face: 3, vertex: 3, uvs: 0.375000, 0.750000
face: 3, vertex: 7, uvs: 0.125000, 0.750000
face: 4, vertex: 1, uvs: 0.375000, 0.500000
face: 4, vertex: 0, uvs: 0.625000, 0.500000
face: 4, vertex: 2, uvs: 0.625000, 0.750000
face: 4, vertex: 3, uvs: 0.375000, 0.750000
face: 5, vertex: 5, uvs: 0.375000, 0.250000
face: 5, vertex: 4, uvs: 0.625000, 0.250000
face: 5, vertex: 0, uvs: 0.625000, 0.500000
face: 5, vertex: 1, uvs: 0.375000, 0.500000
14 [(0, 0, 0.625, 0.5), (0, 4, 0.875, 0.5), (0, 6, 0.875, 0.75), (0, 2, 0.625, 0.75), (1, 3, 0.375, 0.75), (1, 6, 0.625, 1.0), (1, 7, 0.375, 1.0), (2, 7, 0.375, 0.0), (2, 6, 0.625, 0.0), (2, 4, 0.625, 0.25), (2, 5, 0.375, 0.25), (3, 5, 0.125, 0.5), (3, 1, 0.375, 0.5), (3, 7, 0.125, 0.75)]

As one can see, there are 14 unique uv'ed vertices to keep track of.

Edit2: note that there are only 8 vertices as it should be. A vertex (representing only a position) is not the same as an uv'ed vertex (representing a position and an uv attribute).

Do the same with an extruded plane, this will give this output:

face: 0, vertex: 0, uvs: 0.000000, 0.000000
face: 0, vertex: 2, uvs: 0.000000, 1.000000
face: 0, vertex: 3, uvs: 1.000000, 1.000000
face: 0, vertex: 1, uvs: 1.000000, 0.000000
face: 1, vertex: 5, uvs: 0.000000, 0.000000
face: 1, vertex: 6, uvs: 1.000000, 0.000000
face: 1, vertex: 7, uvs: 1.000000, 1.000000
face: 1, vertex: 4, uvs: 0.000000, 1.000000
face: 2, vertex: 3, uvs: 1.000000, 1.000000
face: 2, vertex: 2, uvs: 0.000000, 1.000000
face: 2, vertex: 4, uvs: 0.000000, 1.000000
face: 2, vertex: 7, uvs: 1.000000, 1.000000
face: 3, vertex: 0, uvs: 0.000000, 0.000000
face: 3, vertex: 1, uvs: 1.000000, 0.000000
face: 3, vertex: 6, uvs: 1.000000, 0.000000
face: 3, vertex: 5, uvs: 0.000000, 0.000000
face: 4, vertex: 1, uvs: 1.000000, 0.000000
face: 4, vertex: 3, uvs: 1.000000, 1.000000
face: 4, vertex: 7, uvs: 1.000000, 1.000000
face: 4, vertex: 6, uvs: 1.000000, 0.000000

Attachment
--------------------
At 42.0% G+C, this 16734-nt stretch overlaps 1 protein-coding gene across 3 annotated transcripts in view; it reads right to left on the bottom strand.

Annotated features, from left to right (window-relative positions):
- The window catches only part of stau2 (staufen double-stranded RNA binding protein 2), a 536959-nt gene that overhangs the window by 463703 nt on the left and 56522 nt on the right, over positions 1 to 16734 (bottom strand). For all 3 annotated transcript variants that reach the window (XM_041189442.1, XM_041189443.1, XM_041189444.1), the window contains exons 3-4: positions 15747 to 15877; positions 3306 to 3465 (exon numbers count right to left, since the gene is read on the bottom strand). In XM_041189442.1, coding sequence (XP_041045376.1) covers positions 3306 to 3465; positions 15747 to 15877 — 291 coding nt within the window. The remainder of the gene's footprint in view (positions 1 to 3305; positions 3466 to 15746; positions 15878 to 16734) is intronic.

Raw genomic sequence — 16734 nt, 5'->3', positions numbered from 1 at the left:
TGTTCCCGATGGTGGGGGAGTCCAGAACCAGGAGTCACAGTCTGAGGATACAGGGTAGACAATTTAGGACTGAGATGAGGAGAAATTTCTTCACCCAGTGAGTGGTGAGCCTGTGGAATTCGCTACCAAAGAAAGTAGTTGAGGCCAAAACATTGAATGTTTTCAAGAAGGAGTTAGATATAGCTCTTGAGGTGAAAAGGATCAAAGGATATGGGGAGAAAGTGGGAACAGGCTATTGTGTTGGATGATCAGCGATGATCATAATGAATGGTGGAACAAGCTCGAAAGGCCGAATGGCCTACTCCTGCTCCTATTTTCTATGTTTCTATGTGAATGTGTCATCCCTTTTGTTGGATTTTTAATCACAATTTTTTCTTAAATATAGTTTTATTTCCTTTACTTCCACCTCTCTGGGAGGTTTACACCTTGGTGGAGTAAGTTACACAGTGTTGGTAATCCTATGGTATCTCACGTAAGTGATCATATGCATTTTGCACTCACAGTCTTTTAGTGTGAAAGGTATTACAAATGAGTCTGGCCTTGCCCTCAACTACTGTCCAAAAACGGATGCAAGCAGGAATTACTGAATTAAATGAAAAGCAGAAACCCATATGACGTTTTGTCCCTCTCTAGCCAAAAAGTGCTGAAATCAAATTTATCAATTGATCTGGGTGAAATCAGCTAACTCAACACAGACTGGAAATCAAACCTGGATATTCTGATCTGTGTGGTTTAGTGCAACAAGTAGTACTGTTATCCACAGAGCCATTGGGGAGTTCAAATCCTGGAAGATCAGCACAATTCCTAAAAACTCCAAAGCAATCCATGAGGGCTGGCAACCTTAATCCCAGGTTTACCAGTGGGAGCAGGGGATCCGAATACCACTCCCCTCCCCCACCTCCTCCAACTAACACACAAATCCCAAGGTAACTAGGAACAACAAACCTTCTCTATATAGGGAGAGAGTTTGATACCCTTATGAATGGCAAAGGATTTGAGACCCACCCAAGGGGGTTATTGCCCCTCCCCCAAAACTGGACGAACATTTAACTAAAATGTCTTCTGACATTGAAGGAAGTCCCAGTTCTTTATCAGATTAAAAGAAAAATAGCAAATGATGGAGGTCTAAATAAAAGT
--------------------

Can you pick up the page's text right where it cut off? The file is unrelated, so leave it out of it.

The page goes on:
face: 5, vertex: 2, uvs: 0.000000, 1.000000
face: 5, vertex: 0, uvs: 0.000000, 0.000000
face: 5, vertex: 5, uvs: 0.000000, 0.000000
face: 5, vertex: 4, uvs: 0.000000, 1.000000
8 [(0, 0, 0.0, 0.0), (0, 2, 0.0, 1.0), (0, 3, 1.0, 1.0), (0, 1, 1.0, 0.0), (1, 5, 0.0, 0.0), (1, 6, 1.0, 0.0), (1, 7, 1.0, 1.0), (1, 4, 0.0, 1.0)]

Now there are only 8 unique uv'ed vertices, because the created uv map is different. As image (for the default cube, Blender created a nice cube net, but for the extruded plane all sides have the same uv square):

enter image description here

Therefore, the following export glTF behaviour can be observed:

Shade Smooth                 | Default Cube | Extruded Plane
----------------------------------------------------------
Data > Mesh > UVs ticked     |    14        |      8
Data > Mesh > UVs unticked   |     8        |      8

In the glTF file the information can be found under:

{
    ...
    "accessors":[
        {
            "bufferView":0,
            ...
            "count":14,   <-- here
            ...
        },
        ...
} 

Note: the other answer states

To handle this there are "duplicate" glTF verts (that have the same position, but different normals). The same thing happens for all other "vertex per poly" data, like UVs. "Duplicate" verts are inserted only when necessary, so turn off export of anything you don't need—normals, tangents, UVs, vertex colors, materials—to get a smaller glTF vert count.

which is why this question is considered a duplicate.

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  • $\begingroup$ I've done this and still the GLTF file has 14 vertices and 14 normals. Also I'm exporting to GLTF (not GLB). $\endgroup$
    – KobeSystem
    Sep 1, 2023 at 1:46
  • $\begingroup$ @KobeSystem I've exported to glTF too. Which Blender version are you using? $\endgroup$
    – taiyo
    Sep 1, 2023 at 6:31
  • $\begingroup$ Great, thanks. I see now. Your image of the two UV maps side by side cleared things up for me. The other question was focused on duplicates due to flat-shading/extra normals, but you're right the answer mentions that it affects all attributes. However your side by side UV maps helped me to properly think that through. $\endgroup$
    – KobeSystem
    Sep 1, 2023 at 16:23